2. False and True

The MOU, we must admit, is not the belle of the ball. It is a Garden City Lands agreement that can be hard to understand. Even its given name is ungainly: Memorandum of Understanding Regarding Garden City Property between Musqueam Indian Band, City of Richmond, Canada Lands Company CLC Limited, and Department of Fisheries and Oceans.

Still, that Memorandum of Understanding, the MOU, will help us judge what the City has said or implied about the Garden City Lands, Richmond’s humble famous field. As we go along, we’ll refer to the MOU, using clause numbers. If you download the MOU agreement, you can see for yourself what’s false and what’s true. Here’s a start.

1.    False: If the Garden City Lands are removed from the Agricultural Land Reserve (ALR) the Public Lands allocated to the City of Richmond will be a large parcel such as the south half or west half.

True: “The Public Lands will be scattered throughout the entire Garden City Property” (MOU 1.10).

2.    False: Although 30% of the Public Lands is allowed for a trade and exhibition centre (TEC), the City can use the TEC land as it chooses for other amenities.

True: If the field is removed from the ALR and the TEC is ruled out, “the TEC Lands will be developed jointly by the City, Musqueam, and CLC,” with Canada Lands (CLC) and the Musqueam getting 50% of the net benefits (1.11).

Notes: (a) The MOU can be “amended by written agreement of all Parties” (3.2). No amendments have been announced, but Digging Deep has unearthed a “Richmond-CLC/Musqueam Purchase Agreement,” dated Nov. 18, 2005. It allows the TLC lands to be divided between the City and CLC/Musqueam, rather than jointly developed. (b) Very significantly, the purchase agreement strengthens CLC/Musqueam rights and weakens the City’s.

3.    False: The City can do as it chooses when zoning the CLC/Musqueam Development Lands.

True: If the field is removed from the ALR, City staff will have to “recommend a density of an average FAR of 2.0 to 2.5 for rezoning of the “Development Lands” (1.18), and CLC/Musqueam can terminate the agreement if the City doesn’t approve the rezoning (1.22 and 1.23).

Notes: (a) The high FAR, or floor area ratio, has daunting effects. (b) Under the purchase agreement, CLC/Musqueam also approves “Acceptable Rezoning.” In essence, CLC develops plans, the City approves, and CLC/Musqueam has final sign-off.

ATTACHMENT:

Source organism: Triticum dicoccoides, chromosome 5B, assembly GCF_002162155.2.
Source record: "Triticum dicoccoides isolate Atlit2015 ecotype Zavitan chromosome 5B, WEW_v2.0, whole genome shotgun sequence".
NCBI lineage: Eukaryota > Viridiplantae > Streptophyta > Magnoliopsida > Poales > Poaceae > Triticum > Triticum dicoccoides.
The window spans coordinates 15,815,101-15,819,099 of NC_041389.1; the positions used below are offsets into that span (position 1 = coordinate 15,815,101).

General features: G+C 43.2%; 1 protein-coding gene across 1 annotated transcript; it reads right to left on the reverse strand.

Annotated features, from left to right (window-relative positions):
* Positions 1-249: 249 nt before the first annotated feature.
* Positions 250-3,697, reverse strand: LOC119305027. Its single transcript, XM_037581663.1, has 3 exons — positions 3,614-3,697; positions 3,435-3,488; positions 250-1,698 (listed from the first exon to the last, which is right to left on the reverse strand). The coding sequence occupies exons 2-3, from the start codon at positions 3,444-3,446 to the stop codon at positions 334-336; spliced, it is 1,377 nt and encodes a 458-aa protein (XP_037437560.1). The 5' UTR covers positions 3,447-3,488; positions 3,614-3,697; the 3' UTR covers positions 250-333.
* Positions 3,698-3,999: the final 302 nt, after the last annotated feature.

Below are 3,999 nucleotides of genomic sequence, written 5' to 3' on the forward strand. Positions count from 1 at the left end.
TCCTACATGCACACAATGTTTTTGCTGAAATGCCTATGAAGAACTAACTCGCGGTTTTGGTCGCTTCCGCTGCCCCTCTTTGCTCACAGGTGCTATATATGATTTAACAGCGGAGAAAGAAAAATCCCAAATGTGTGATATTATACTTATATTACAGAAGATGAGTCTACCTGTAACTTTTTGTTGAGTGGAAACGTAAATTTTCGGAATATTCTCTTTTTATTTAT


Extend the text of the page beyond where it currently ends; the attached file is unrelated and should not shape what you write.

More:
4.    False: If the Agricultural Land Commission removes the Garden City Lands from the ALR, the agreement will stop the Musqueam from claiming the entire field.

True: Unless the City meets certain conditions to the satisfaction of the Musqueam, they can terminate the agreement (1.23). For instance, the City must pass an Official Community Plan amendment that is “consistent with the understandings set out in this MOU.” If they terminate the agreement, the Musqueam can set their sights on the whole field. If and when it is stripped of ALR protection, the field will be a vastly more lucrative prize.

5.    False: Under the MOU, the City must keep trying to get the field out of the ALR.

True: The City undertook to “recommend the application for removal of the Garden City Property from the ALR” (1.1). It tried. It failed. Subject to legal advice, duty done.

6.    False: If the MOU agreement is terminated, CLC-Musqueam can simply develop the field without the City.

True: Ultimately, “the parties will cooperate in making whatever arrangements are necessary to restore each Party to the position it was in prior to entering into the MOU” (1.22 and 1.23). In that scenario, the field is again federal crown land—and presumably assigned to a suitable department. And Musqueam injunctions, which halted a federal attempt to sell the field, become a non-factor, since there’s no longer any sale to halt. At least, the foregoing appears to be what one can expect if all the parties act in good faith and, more important, with good will. 

There’s more to this story, but for now we have a sense of what’s true and false, right and wrong. Thanks to the MOU, some light has been shed on our muddy issue.

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